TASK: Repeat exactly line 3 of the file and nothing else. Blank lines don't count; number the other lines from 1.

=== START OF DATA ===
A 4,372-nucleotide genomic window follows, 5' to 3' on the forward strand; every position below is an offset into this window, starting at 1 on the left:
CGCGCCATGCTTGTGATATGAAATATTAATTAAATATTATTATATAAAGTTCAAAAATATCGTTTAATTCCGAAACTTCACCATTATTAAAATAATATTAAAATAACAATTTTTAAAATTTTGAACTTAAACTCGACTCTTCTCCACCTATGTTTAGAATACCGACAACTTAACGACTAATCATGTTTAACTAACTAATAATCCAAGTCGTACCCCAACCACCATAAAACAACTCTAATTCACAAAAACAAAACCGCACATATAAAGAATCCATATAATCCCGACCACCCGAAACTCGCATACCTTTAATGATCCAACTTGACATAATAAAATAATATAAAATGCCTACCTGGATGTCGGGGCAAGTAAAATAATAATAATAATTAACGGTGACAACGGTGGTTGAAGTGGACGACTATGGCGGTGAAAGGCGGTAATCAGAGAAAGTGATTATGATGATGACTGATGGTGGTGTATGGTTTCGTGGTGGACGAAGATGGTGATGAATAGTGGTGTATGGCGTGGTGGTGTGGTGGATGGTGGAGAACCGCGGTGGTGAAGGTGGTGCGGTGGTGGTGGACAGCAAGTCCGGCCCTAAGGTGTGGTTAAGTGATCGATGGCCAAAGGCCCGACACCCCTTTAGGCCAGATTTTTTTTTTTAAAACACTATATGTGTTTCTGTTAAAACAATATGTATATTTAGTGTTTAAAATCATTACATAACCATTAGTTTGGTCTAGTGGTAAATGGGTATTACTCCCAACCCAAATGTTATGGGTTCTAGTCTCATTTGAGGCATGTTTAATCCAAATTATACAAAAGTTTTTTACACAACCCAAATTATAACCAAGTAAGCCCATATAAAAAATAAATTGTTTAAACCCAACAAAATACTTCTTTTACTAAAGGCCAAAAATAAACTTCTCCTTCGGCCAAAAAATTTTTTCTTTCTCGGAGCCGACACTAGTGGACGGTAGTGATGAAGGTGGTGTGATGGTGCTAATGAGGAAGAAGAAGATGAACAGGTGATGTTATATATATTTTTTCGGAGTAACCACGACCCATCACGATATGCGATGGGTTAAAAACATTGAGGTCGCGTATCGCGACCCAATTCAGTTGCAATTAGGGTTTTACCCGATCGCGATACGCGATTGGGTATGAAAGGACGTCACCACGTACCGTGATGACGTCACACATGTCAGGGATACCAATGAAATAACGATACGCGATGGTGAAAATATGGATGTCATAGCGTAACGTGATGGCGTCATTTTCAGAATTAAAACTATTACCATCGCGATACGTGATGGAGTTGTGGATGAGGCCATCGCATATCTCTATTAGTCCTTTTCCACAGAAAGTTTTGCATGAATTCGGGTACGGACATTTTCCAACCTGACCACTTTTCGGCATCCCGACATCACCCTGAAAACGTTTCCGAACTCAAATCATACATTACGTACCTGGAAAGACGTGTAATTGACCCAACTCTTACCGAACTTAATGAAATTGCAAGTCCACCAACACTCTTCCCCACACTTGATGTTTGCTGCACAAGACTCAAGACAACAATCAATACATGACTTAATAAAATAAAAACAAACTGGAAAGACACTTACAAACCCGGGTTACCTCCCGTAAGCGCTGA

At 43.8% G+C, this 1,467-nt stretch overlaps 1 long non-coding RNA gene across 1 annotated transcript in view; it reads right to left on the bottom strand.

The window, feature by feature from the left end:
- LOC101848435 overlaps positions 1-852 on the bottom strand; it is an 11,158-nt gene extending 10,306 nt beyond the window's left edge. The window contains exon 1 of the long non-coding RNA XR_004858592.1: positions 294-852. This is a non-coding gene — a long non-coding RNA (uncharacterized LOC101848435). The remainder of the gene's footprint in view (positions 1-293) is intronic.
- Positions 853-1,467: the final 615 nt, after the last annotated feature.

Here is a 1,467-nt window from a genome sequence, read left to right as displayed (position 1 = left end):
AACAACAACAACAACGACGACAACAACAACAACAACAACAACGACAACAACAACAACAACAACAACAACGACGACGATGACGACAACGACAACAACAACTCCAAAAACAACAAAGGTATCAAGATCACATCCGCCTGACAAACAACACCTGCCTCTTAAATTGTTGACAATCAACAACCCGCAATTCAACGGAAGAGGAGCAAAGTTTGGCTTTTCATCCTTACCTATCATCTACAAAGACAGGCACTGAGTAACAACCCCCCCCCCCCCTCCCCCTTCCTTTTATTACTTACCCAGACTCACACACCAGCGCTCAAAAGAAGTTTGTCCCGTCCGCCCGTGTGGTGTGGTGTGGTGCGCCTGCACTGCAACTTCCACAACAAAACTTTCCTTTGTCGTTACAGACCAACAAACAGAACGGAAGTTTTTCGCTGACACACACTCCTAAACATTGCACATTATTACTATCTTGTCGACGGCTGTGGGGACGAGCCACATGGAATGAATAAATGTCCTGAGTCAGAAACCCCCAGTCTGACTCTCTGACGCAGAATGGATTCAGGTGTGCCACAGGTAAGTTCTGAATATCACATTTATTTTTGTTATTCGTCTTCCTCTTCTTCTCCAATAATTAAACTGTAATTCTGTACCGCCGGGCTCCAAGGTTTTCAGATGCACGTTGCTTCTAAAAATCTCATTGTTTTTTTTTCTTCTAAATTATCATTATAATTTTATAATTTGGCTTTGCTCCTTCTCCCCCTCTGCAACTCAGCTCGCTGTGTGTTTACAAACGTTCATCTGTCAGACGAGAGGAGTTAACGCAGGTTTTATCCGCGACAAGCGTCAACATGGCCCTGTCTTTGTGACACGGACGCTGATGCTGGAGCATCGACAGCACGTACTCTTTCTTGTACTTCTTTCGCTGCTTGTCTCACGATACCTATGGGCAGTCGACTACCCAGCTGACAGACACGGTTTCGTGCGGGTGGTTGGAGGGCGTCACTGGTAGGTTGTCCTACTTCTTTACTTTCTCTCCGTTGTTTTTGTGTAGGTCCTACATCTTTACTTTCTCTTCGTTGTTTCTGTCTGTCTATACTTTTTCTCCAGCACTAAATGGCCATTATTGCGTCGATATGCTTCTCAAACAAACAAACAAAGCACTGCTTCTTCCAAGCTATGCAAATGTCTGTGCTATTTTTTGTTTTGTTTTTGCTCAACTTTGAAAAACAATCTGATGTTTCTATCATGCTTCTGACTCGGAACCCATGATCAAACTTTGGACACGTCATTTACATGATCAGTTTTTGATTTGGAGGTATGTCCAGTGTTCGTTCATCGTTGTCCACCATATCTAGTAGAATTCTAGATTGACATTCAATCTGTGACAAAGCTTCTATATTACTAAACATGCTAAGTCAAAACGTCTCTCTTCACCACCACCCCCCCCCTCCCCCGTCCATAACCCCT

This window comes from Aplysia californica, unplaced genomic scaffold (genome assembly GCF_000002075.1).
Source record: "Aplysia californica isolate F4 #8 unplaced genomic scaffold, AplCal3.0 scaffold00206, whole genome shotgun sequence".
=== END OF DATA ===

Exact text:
At 43.8% G+C, this 1,467-nt stretch overlaps 1 long non-coding RNA gene across 1 annotated transcript in view; it reads right to left on the bottom strand.